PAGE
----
By George H. Wittman on 10.15.10 @ 6:07AM
When Pakistan ponders Afghanistan it thinks India.
For Pakistan’s military and intelligence community, the 2,640 km border with Afghanistan always represents a vulnerability to attack by India. It may be hard for outsiders to understand, but Pakistan believes it is a strategic necessity that it control its neighbor to the north in order to prevent any possibility of an encircling attack by India.
When challenged with the claim that this is a strategy left over from the days of the “great game” of Russia against the British Raj or from the Cold War’s alignment of India and Russia with China siding with Pakistan, the reaction among the Pakistani high command is swift and negative.
The Pakistan defense thinkers, usually retired generals, are quick to point out the construction of India’s military air base in Farkhor, Tajikistan, as an example of India’s encirclement strategy. They note also that India seeks an Afghan transit route for a projected Central Asian energy pipeline. Of perhaps more immediate concern tactically has been the opening of Indian consulates in Kandahar, Jalalabad, Heart, and Mazar-e-Sharif, providing an intelligence collection capability throughout Afghanistan. The Indian embassy in Kabul has returned to full operation after being bombed in July 2008, killing forty.
Ultimately, Pakistan’s own intelligence apparat, Inter-Services Intelligence (ISI), operates on the principle that President Hamid Karzai always will lean toward India as a result of his many political and economic contacts going back all the way to his years in an Indian university. It may appear counter-intuitive that Pushtun Afghan leaders such as Karzai would be biased toward India instead of Pakistan with its impressive Pushtun minority. But that, too, is the quixotic nature of tribal allegiances
General Ashfaq Kiyani, Pakistan’s chief of army general staff, has referred to his country’s need for “strategic depth” in order to maintain an effective defense capability against what he considers “Indian territorial ambitions.” All of which brings into play the military and political logic that fears the creation of an American and Karzai government-engineered arrangement with the Taliban that excludes Pakistan’s guiding hand.
This same logic has driven the seemingly purposeful motivation of the Pakistan military in not providing protection for the NATO supply lines traversing their country. Why would the ISI escalate its covert cooperation with Taliban elements by assisting in inhibiting resupply of NATO forces? The answer lies — as it always has in Pakistani strategic thinking — in the need to influence and control Afghanistan in order to counter perceived Indian strategic ambitions. Last week’s blowing up of petrol trucks is a reminder that nothing can or should be done in that part of the world without Pakistan’s approval — whatever such action might be.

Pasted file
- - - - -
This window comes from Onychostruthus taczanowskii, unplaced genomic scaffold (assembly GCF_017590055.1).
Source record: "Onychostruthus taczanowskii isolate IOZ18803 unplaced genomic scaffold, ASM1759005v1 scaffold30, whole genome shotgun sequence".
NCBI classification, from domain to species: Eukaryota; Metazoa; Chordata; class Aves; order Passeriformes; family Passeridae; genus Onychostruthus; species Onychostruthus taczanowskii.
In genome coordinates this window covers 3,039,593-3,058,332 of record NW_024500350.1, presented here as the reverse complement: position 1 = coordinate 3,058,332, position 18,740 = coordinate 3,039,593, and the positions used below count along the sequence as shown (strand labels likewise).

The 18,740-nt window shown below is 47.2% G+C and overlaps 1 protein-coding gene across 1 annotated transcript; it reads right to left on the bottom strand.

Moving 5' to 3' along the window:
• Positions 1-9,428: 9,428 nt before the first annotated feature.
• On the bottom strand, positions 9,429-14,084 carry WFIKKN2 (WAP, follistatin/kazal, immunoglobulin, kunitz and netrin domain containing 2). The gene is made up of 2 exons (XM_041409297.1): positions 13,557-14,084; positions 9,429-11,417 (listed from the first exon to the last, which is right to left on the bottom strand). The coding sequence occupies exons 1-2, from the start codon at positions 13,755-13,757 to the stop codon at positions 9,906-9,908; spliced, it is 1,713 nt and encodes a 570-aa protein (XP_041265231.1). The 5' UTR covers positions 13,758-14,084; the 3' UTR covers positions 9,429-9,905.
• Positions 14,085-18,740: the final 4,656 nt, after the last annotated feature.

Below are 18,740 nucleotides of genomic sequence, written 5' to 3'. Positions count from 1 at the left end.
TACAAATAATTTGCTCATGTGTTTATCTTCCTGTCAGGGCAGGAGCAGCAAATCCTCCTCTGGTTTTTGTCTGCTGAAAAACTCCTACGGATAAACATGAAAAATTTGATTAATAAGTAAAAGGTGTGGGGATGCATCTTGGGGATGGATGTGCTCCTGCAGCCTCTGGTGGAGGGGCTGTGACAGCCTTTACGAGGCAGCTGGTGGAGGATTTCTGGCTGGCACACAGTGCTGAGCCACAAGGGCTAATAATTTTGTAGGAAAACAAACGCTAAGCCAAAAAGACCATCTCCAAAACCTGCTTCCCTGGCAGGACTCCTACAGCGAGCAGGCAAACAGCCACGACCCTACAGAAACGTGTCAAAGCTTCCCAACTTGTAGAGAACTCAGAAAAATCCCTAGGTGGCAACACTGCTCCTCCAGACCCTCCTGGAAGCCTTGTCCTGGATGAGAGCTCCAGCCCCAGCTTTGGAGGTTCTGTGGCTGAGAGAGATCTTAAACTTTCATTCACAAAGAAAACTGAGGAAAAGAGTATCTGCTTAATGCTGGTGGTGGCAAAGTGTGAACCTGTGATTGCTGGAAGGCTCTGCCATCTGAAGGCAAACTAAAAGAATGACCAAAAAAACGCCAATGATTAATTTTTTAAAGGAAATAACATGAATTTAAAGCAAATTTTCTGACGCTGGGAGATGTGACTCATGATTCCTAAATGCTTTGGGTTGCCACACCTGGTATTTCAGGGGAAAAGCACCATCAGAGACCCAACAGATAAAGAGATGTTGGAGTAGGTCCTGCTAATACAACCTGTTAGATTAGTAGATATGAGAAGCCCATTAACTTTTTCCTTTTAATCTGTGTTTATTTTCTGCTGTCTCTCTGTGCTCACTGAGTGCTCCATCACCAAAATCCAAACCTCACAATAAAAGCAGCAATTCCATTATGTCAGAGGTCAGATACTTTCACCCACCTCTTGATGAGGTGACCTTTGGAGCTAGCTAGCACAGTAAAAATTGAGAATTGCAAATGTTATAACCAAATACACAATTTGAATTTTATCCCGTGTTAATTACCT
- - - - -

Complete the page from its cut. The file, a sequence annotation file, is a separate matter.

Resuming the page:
The threat of mutually assured destruction of both Pakistan and India as a result of both countries’ nuclear weapon capability has not done away with their willingness to contest one another: it has simply turned the political military clock back to pre-nuclear days. It also places the hardest core of the Taliban-related factions in a pivotal position as a guerrilla reserve in any potential Northwest Territory border conflict with India. It’s ISI’s job to keep alive that relationship, and India is well aware of that fact.
The bigger question posed by this complex situation is whether the United States can afford to sacrifice its longtime close relationship with Pakistan in exchange for a dubiously secure arrangement between the government of Hamid Karzai and the “more moderate” elements of the Taliban without ISI participation. At least that is the question that has been implied by the Pakistani military leadership.
Gen. David Petraeus as CENTCOM chief was in a better position to deal with this deadly puzzle than he is now as simply ISAF commander. The Obama NSC team, of which General McChrystal complained, has been unable to negotiate the mountainous political terrain of Pakistan/Afghan affairs. Specific responsibility conveniently has been placed on military and civilian desks dealing with South Asia. The trouble is that no one on the working level of State, CIA, and the Pentagon has had the ability during this seemingly perpetual political season to get the attention of anyone who could comprehend and do something about the issues involved.
The odd thing is that the Pakistani brain trust thinks they have been quite clear in the signals they have sent. It shouldn’t have taken dozens of burning petrol tankers or rehashed old stories of ISI’s close associations with the Taliban to get Washington’s attention. The bottom line in this equation can be stated quite briefly: India is now and always will be the first priority in Pakistan security matters. The most radical Taliban elements, such as the Haqqani network, are now and will continue to be most important to ISI.
Finally, until Hamid Karzai is willing to bow in the direction of Islamabad, Pakistan’s military leadership and its civilian political followers will withhold their support for the Afghan president’s initiatives for peace — unless they can tilt them to their control.
George H. Wittman writes a weekly column on international affairs for The American Spectator online. He was the founding chairman of the National Institute for Public Policy.
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